every file in the affected tree.  Once this has been  done,  new  files
       created  in  the tree will automatically be accounted to the tree based
       on their project identifier.  An attempt to create a  hard  link  to  a
       file  in  the  tree will only succeed if the project identifier matches
       the project identifier for the tree.  The xfs_io utility can be used to
       set  the project ID for an arbitrary file, but this can only be done by
       a privileged user.

       A previously setup tree can  be  cleared  from  project  quota  control
       through  use  of  the project -C option, which will recursively descend
       the tree, clearing the affected inodes from project quota control.

       Finally, the project -c option can be used to check whether a  tree  is
       setup,  it reports nothing if the tree is correct, otherwise it reports
       the paths of inodes which do not have the project ID of the rest of the
       tree, or if the inode flag is not set.

       Option  -d  can  be used to limit recursion level (-1 is infinite, 0 is
       top level only, 1 is first level ... ).  Option -p adds  posibility  to
       specify  project paths in command line without a need for /etc/projects
       to exist. Note that if projects file exists then it is also used.

EXAMPLES

       Enabling quota enforcement on an XFS filesystem (restrict a user  to  a
       set amount of space).

            # mount -o uquota /dev/xvm/home /home
            # xfs_quota -x -c ’limit bsoft=500m bhard=550m tanya’ /home
            # xfs_quota -x -c report /home

       Enabling project quota on an XFS filesystem (restrict files in log file
       directories to only using 1 gigabyte of space).

            # mount -o prjquota /dev/xvm/var /var
            # echo 42:/var/log >> /etc/projects
            # echo logfiles:42 >> /etc/projid
            # xfs_quota -x -c ’project -s logfiles’ /var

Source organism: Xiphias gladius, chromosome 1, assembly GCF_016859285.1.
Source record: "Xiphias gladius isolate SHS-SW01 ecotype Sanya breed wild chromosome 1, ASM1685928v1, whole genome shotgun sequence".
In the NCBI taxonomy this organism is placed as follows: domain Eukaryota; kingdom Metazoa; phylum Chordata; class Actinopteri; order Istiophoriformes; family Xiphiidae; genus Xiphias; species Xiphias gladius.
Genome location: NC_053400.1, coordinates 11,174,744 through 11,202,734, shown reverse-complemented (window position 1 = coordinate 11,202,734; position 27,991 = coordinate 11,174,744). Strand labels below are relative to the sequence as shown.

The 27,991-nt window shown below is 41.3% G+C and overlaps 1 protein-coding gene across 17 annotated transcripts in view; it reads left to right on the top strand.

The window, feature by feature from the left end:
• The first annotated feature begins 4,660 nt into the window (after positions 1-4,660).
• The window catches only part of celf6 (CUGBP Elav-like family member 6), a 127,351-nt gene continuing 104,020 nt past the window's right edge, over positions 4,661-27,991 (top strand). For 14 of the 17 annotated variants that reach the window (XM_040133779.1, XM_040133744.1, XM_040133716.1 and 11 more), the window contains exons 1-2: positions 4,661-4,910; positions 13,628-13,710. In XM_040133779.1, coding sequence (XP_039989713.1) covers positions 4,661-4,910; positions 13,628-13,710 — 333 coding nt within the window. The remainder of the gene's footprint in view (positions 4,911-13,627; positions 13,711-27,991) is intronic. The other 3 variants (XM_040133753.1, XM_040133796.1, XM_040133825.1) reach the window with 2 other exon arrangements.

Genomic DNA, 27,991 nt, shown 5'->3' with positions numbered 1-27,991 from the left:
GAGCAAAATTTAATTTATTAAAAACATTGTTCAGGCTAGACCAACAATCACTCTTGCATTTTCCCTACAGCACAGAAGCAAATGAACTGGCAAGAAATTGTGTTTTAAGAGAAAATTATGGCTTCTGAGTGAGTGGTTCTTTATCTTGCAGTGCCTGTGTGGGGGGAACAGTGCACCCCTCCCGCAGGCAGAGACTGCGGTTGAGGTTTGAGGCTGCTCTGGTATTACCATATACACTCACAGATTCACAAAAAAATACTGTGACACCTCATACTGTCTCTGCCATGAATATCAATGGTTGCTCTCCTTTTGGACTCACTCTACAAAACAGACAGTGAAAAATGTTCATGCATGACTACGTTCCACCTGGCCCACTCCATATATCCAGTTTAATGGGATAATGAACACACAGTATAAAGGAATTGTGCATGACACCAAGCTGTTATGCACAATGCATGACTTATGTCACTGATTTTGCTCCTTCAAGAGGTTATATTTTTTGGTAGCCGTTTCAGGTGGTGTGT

# xfs_quota -x -c ’limit -p bhard=1g logfiles’ /var

       Same as above without a need for configuration files.

            # rm -f /etc/projects /etc/projid
            # mount -o prjquota /dev/xvm/var /var
            # xfs_quota -x -c ’project -s -p /var/log 42’ /var
            # xfs_quota -x -c ’limit -p bhard=1g 42’ /var

CAVEATS

       XFS implements delayed allocation (aka. allocate-on-flush) and this has
       implications  for the quota subsystem.  Since quota accounting can only
       be done when blocks are actually allocated, it  is  possible  to  issue
       (buffered)  writes  into  a  file  and  not  see  the usage immediately
       updated.  Only when the data is actually written out, either via one of
       the  kernels  flushing  mechanisms,  or  via a manual sync(2), will the
       usage reported reflect what has actually been written.

       In addition, the XFS  allocation  mechanism  will  always  reserve  the
       maximum  amount of space required before proceeding with an allocation.
       If insufficient space for this reservation is  available,  due  to  the
       block  quota  limit  being  reached for example, this may result in the
       allocation failing  even  though  there  is  sufficient  space.   Quota
       enforcement  can  thus sometimes happen in situations where the user is
       under quota and the end result of some operation would still have  left
       the  user under quota had the operation been allowed to run its course.
       This additional overhead is typically in the range of tens of blocks.

       Both of these properties are unavoidable side effects of  the  way  XFS
       operates, so should be kept in mind when assigning block limits.

BUGS

       Quota  support  for  filesystems  with  realtime  subvolumes is not yet
       implemented, nor is the quota warning mechanism (the Linux warnquota(8)
       tool can be used to provide similar functionality on that platform).

FILES

       /etc/projects       Mapping   of   numeric   project   identifiers   to
                           directories trees.
       /etc/projid         Mapping of numeric project identifiers  to  project
                           names.

IRIX SEE ALSO

       quotaon(1M), xfs(4).

LINUX SEE ALSO

       warnquota(8), xfs(5).

SEE ALSO

       df(1), mount(1), sync(2), projid(5), projects(5).

                                                                  xfs_quota(8)